It's so important to have someone you can count on for professional advice, a first reading, a second opinion, encouragement, reality checks, book suggestions, wine glasses and cake for a celebration, a listening ear, and a nudge in the right direction. Some of my best teachers have been these and more, and they've been there at every formative stage— From the diminutive third-grade teacher with the indomitable-sounding name of Sifora Fang (she plied me with so many books for "extra reading!" and gave the hardest spelling questions) to my college literature professor Del Tolentino (he was one of my first colleagues the year I started teaching, and the one who told me my poems were "ready" - for publication, that is; it may not sound like a lot but this felt like a big deal to me). Another memorable college professor, Chari Lucero, was well known for her acerbic observations. We met again at a conference years after I'd graduated; I had three young children by then, and a marriage that wasn't in good shape. She hugged me warmly and said, "Hello!!! I hear your life is not so exquisite, but that your writing is." I know I got a laugh and I guess some perspective out of that.
When I went to Ateneo de Manila University for my MA in Literature, I took courses with the late Doreen G. Fernandez, one of the Philippines' leading cultural historians and food critics. I quickly understood why she made an indelible impression on generations of students who had received her mentorship: for her, the classroom, the exacting demands of scholarship, literary editing, and production, should always emerge out of a sense of our specific connections to place and community. With other colleagues, she was one of the first to volunteer to make and bring food to civilian protesters and soldiers alike during the 1986 "People Power Revolution" against the Marcos dictatorship. Her generosity and kindness were legendary—who knows how many students, myself included, had found temporary shelter in her home, coming and going in Manila; or were the recipients of meals and books and long hours of life conversation?
Carlos Angeles, whose book A Stun of Jewels (Manila: Alberto S. Florentino, 1963), received both the Carlos Palanca Award and the Republic Cultural Heritage Award for Literature, was a Filipino poet I'd read and admired since college. In Chicago, while I was working on my Ph.D. at UIC, Doreen (she was still alive then) introduced me by email to Carlos, and this led to an almost daily correspondence between 1993 and 6 or so years later when he died. I'd gone to Carson City/LA (where he was living at the time) to visit him a few times. He was a late but eager arrival to the internet, and every email I received from him would invariably begin with the question "What have you written today?"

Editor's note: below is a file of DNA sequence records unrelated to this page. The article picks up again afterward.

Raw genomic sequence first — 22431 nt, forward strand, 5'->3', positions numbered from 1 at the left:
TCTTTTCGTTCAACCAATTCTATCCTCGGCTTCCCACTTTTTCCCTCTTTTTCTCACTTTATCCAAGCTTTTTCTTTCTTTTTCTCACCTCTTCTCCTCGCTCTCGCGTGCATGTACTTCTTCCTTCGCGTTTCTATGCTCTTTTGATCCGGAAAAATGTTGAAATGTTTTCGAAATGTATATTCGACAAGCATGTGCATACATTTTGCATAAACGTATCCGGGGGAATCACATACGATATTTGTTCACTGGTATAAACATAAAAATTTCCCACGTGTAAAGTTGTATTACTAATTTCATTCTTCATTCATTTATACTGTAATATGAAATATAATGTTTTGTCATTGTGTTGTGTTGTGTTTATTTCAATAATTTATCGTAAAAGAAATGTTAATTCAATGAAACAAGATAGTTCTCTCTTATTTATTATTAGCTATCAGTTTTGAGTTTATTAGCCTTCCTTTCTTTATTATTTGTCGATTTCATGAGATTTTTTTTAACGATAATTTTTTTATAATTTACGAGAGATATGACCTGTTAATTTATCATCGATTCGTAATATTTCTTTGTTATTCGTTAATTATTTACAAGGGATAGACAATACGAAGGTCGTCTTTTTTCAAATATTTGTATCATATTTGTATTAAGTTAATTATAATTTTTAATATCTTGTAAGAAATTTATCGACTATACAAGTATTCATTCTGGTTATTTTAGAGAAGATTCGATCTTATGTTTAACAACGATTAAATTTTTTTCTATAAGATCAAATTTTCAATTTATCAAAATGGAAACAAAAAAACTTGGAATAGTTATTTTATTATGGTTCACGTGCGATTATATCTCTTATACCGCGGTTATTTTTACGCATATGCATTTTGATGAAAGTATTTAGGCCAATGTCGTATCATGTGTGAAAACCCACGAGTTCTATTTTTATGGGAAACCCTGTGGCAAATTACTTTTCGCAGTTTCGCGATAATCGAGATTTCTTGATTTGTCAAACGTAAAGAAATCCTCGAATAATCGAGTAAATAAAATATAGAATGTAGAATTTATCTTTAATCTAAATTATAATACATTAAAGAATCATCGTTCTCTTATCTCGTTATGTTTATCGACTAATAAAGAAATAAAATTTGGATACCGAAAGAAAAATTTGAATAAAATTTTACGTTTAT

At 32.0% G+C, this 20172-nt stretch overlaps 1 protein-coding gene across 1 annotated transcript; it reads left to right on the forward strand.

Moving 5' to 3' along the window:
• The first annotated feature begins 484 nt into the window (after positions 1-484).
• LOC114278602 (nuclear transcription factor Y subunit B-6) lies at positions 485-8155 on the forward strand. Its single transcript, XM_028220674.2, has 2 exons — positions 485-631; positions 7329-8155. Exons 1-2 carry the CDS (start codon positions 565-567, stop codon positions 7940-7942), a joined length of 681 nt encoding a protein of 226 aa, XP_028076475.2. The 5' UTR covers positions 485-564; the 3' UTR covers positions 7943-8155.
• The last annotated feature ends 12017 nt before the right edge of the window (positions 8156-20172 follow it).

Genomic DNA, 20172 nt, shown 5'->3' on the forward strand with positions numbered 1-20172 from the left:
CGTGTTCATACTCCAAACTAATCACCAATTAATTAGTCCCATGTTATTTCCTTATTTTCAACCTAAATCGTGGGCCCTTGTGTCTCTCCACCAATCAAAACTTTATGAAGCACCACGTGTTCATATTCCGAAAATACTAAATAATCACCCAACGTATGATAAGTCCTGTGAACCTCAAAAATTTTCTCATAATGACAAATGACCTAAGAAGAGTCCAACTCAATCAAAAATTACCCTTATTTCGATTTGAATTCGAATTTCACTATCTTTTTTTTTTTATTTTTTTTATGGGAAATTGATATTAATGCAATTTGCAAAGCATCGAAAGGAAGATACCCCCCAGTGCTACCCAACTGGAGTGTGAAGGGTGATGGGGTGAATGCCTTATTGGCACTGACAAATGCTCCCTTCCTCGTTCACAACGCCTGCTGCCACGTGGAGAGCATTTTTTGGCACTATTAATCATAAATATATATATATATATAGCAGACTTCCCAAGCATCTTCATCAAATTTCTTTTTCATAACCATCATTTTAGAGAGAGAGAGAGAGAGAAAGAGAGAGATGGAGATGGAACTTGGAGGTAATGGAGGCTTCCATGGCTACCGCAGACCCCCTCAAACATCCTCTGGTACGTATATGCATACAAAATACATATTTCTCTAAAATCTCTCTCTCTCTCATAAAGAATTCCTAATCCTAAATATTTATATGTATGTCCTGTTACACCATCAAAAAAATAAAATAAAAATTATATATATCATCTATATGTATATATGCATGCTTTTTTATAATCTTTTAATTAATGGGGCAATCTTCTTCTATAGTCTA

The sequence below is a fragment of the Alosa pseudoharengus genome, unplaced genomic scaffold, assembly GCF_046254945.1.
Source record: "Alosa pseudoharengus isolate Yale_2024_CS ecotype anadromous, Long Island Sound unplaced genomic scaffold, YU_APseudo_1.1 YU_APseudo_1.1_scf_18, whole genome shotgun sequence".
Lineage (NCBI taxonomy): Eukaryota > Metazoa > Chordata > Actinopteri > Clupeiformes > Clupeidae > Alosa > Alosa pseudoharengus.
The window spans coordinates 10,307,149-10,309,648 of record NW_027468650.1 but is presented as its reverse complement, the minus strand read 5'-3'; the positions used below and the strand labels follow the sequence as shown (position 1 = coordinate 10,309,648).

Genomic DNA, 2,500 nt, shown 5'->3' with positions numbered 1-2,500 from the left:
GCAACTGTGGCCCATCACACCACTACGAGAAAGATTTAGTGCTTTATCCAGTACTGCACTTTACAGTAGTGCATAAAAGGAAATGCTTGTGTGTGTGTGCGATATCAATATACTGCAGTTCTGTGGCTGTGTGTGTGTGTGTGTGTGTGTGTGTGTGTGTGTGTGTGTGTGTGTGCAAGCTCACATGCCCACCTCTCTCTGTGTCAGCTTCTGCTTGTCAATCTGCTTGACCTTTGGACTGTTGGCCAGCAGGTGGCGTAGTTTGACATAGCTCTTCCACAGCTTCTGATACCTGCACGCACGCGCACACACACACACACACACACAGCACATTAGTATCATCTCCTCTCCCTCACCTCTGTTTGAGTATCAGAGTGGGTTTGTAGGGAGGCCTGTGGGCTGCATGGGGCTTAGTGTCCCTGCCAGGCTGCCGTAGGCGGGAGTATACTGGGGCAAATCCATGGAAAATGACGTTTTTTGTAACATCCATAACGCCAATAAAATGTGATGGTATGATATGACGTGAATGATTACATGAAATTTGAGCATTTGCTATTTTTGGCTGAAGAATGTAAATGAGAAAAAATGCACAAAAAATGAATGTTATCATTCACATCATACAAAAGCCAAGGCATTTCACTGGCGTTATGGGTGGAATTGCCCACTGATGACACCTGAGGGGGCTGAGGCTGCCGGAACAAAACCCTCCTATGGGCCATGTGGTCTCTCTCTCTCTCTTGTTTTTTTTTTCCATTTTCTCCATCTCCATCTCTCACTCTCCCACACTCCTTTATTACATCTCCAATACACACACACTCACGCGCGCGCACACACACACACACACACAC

Working on my creative dissertation (a manuscript of poems with a critical preface), I had the good fortune to have the late great Ralph Mills, Jr. as my adviser, just before he retired. I liked how he conveyed without fanfare that it was possible to be both a practicing poet and someone devoted to family. And I will forever be grateful for how, after my dissertation defense and unknown to me, he'd sent his own publisher a copy of my manuscript to discreetly inquire if they might have some kind of interest in such a thing. When they actually called me a few months down the road with a publication offer, I was dumbfounded. This led to my first full-length US publication, In the Garden of the Three Islands (Moyer Bell/Asphodel).
Having these kinds of mentors in my life has made a profound impact on my own teaching. Like them, I hope I will be able to help open doors, listen for depths, and make some kind of difference; each student teaches us all so much.